estates. His health was latterly enfeebled by guttering of long standing from stone, and his death is said to have been hastened by his efforts to be in his place in the House of Lords at the discussion of certain 'propositions' sent up by the Irish parliament. He died at his residence, Stoneland Lodge, Sussex (now included in Buckhurst Park), on 26 Aug. 1785, in the seventieth year of his age (Gent. Mag. lv. pt. ii. 667, 746).
Sackville married, in September 1754, Diana, second daughter and coheiress of John Sambroke, only brother of Sir Jeffreys Sambroke, bart., of Gubbins, Hertfordshire. She died on 15 June 1778, at the age of seventyfour, leaving two sons and three daughters. In person Sackville was tall, robust, and active. Although haughty and distant in manner in public, he was agreeable in private intercourse. His abilities appear to have been much above the average; his experience of public life and affairs was exceptionally wide and varied; he was quick in the despatch of business, and Walpole describes him as one of the best speakers in the House of Commons (Letters, iv. 194). He had no pretensions to scholarship, and those who knew him best declare that, although possessing a fine library, he rarely opened a book. There is no evidence of the 'transcendent abilities' as a statesman which have been sometimes claimed for him. Richard Cumberland, the dramatist [q. v.], his neighbour at Stoneland, describes him in his declining years, riding about his estate, followed by an aged groom, who had grown grey in his service, taking an intelligent interest in the welfare of his cottagers and retainers, or in the village church, in quaint Sir Roger de Coverley style, nodding approval of the sermon or rating the rustic choir for singing out of tune. A portrait by Sir Joshua Reynolds has been engraved.
[Collins's Peerage (1812 ed.), vi. 308–17; Doyle's Official Baronage, iii. 205; Rich. Cumberland's Character of the late Viscount Sackville (1785, 8vo), a pamphlet of which there are several copies in the British Museum. A biography of Sackville is given in Georgian Era, ii. 53. The Memoirs of the Rev. Percival Stockdale (London, 1809), i. 428–40, contains an account of Sackville at Brompton Camp and elsewhere. The statement at p. 433 should be compared with the rather apocryphal story in Colburn's United Serv. Mag. 1830, ii. 475. In the British Museum, among the printed books catalogued under ‘Sackville, afterwards Germain,’ will be found copies of Sackville's Address to the Public (London, 1759, fol.), and his vindication of himself in a letter to Colonel Fitzroy (1759, 8vo); also copies of the court-martial proceedings, printed ‘by authority.’ Among the maps is (30520) an ingenious one of the battle of Minden, showing the successive movements of the troops from 27 July to 2 Aug. 1759, which was prepared by Captain (afterwards General) Roy, and laid before the court-martial. Reference may also be made to J. Jaques's Hist. of Junius (London, 1843); Walpole's Letters, under ‘Sackville’ and ‘Germain;’ Wraxall's Memoirs, passim; Rich. Cumberland's Memoirs (ed. 1807), pp. 484–96. This, the quarto edition, contains a well-engraved portrait. Sackville's more important speeches will be found in Parliamentary History, vols. xvi–xxvi. His papers are now at Drayton House, Northamptonshire, and are the subject of a very full report forming Hist. MSS. Comm. 9th Rep. pt. iii. They include three series of Irish papers, papers relating to Cherbourg and St. Malo, Minden papers, and Sackville's correspondence when secretary of state for the colonies, 1775–82. This collection also includes a large bundle of letters from Sackville to his friend General Sir John Irwin, by whose widow they were sold to the Duke of Dorset. They cover the period 1761–84. Other letters and papers in various private collections are indexed under ‘Sackville’ or ‘Germain’ in other Hist. MSS. Comm. Reports; but the Sackville Family MSS., reported on in Hist. MSS. Comm. 7th Rep., contain no papers of so late a date. Besides numerous papers in the Public Record Office, Dublin, and in the Home and Colonial Series in the Public Record Office, London, the following papers exist in the British Museum: Sackville's Correspondence with Amherst and others, Addit. MS. 21697; with General Haldimand, Addit. MSS. 21702–4; Letters to General Grant, 1778–1779, Eg. MS. 2135, ff. 45, 52; to Lord Lisburne, 1779, Eg, MS. 2136, ff. 142, 145; to Governor Burt, Eg. MS. 2135, f. 79; Correspondence with Sir Henry Clinton, Addit. MS. 24322, ff. 47, 71: and with General Vaughan, Eg. MS. 2135 ff. 83–179.]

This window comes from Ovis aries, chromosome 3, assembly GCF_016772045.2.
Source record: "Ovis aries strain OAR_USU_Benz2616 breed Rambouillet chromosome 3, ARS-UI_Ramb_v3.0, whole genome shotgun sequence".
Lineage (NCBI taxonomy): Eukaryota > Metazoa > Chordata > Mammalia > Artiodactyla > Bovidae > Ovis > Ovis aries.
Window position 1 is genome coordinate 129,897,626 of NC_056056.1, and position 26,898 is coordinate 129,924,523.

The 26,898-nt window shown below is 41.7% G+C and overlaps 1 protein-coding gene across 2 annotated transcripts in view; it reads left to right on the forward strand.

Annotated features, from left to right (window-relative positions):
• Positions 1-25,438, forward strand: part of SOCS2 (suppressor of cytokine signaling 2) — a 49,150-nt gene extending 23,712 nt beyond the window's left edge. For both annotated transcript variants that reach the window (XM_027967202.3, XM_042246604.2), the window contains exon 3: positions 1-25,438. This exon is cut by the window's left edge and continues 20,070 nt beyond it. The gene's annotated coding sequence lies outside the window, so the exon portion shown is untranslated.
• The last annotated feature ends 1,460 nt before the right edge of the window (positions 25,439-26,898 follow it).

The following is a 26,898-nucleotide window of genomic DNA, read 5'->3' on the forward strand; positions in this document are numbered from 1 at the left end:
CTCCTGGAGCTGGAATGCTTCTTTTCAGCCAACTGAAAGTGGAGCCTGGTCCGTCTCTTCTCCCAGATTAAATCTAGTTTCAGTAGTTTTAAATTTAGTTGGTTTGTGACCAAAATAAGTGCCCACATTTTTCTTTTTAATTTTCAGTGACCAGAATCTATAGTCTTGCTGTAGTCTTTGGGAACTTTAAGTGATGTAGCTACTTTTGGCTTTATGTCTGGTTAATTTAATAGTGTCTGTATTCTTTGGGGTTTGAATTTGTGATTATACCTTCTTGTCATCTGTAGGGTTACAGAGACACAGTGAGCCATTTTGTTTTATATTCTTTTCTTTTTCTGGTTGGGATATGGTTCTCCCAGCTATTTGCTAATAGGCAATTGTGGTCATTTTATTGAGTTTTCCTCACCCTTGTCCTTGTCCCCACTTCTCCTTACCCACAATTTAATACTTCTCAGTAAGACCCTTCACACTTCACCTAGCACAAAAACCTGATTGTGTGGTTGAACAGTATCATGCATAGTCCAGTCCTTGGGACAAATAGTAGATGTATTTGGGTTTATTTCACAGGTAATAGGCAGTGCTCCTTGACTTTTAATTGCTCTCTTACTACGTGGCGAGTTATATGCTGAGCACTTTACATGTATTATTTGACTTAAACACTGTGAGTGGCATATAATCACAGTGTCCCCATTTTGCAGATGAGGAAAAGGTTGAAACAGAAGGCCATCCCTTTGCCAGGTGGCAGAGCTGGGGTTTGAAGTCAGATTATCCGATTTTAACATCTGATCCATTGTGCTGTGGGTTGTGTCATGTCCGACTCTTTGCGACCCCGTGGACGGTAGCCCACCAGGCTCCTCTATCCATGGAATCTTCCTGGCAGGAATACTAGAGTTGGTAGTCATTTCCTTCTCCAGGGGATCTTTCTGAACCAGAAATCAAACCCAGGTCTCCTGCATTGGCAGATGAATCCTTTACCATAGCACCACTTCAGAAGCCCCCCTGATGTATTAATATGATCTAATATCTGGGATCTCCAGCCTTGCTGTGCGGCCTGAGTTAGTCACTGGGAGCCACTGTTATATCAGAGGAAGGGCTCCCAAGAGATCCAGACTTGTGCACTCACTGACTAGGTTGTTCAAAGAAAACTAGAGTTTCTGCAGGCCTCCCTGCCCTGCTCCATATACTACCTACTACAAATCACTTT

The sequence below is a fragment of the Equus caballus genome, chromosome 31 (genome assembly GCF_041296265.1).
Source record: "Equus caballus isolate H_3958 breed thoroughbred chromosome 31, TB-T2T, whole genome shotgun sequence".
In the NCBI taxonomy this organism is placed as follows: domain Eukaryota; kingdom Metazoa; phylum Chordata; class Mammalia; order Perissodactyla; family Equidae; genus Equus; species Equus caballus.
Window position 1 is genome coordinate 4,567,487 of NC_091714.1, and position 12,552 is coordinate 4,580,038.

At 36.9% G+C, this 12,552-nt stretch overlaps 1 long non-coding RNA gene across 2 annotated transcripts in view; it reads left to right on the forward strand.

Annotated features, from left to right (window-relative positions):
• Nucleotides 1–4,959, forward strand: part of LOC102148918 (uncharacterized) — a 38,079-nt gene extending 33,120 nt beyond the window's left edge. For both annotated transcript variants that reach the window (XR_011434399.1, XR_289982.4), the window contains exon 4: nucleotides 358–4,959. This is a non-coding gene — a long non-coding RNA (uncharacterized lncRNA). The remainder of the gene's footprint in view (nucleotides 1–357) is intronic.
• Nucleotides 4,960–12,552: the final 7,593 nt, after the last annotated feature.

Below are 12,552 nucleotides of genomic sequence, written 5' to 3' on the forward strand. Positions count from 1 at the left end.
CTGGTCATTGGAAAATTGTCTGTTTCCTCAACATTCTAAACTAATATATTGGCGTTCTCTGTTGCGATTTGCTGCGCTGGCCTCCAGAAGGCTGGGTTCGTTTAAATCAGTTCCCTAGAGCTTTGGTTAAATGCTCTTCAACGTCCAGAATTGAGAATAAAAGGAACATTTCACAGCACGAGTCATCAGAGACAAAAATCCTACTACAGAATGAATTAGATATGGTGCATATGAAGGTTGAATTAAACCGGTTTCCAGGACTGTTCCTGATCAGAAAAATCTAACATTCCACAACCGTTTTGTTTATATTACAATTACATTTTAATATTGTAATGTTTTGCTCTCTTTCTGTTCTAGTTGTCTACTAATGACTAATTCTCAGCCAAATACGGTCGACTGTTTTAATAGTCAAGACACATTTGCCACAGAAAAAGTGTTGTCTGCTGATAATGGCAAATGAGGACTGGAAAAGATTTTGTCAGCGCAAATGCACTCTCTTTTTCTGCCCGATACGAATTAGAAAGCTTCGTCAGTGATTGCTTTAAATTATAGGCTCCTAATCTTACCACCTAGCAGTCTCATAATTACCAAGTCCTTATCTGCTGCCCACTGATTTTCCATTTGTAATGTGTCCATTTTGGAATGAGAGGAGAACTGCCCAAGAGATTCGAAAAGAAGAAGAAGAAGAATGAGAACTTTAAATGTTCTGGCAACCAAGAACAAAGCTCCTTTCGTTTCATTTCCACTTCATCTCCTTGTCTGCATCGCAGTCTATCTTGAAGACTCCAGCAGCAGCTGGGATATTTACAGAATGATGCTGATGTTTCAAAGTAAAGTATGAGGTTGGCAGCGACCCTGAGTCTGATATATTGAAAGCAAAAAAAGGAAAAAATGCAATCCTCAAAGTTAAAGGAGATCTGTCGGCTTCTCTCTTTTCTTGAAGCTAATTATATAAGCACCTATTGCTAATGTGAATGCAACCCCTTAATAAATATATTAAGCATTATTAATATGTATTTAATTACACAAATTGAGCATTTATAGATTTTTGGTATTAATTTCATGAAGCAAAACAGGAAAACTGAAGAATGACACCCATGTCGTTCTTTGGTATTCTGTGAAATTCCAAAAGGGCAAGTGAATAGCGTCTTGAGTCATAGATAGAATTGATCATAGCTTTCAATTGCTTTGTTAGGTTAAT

GERMAIN, Sir JOHN (1650–1718), soldier of fortune, passed as the son of a private soldier in the life guards of William II, prince of Orange. His mother, who was very handsome, is stated to have been that prince's mistress, and Germain is said to have assumed 'as his seal and armorial bearing' a red cross, implying pretensions to exalted parentage. His military qualities, independently of this supposititious relationship, endeared him to William III, whom he accompanied to England in 1688, and with whom he served in later years in Ireland and Flanders. His personal appearance and courage won favour with women, and his relations with Lady Mary Mordaunt, only surviving child of Henry, earl of Peterborough, and wife of Henry, seventh duke of Norfolk, made his name notorious. They were charged with having committed adultery in 1685,1690, and 1691, and the duke introduced into the House of Lords a bill for a divorce in 1691 and 1692,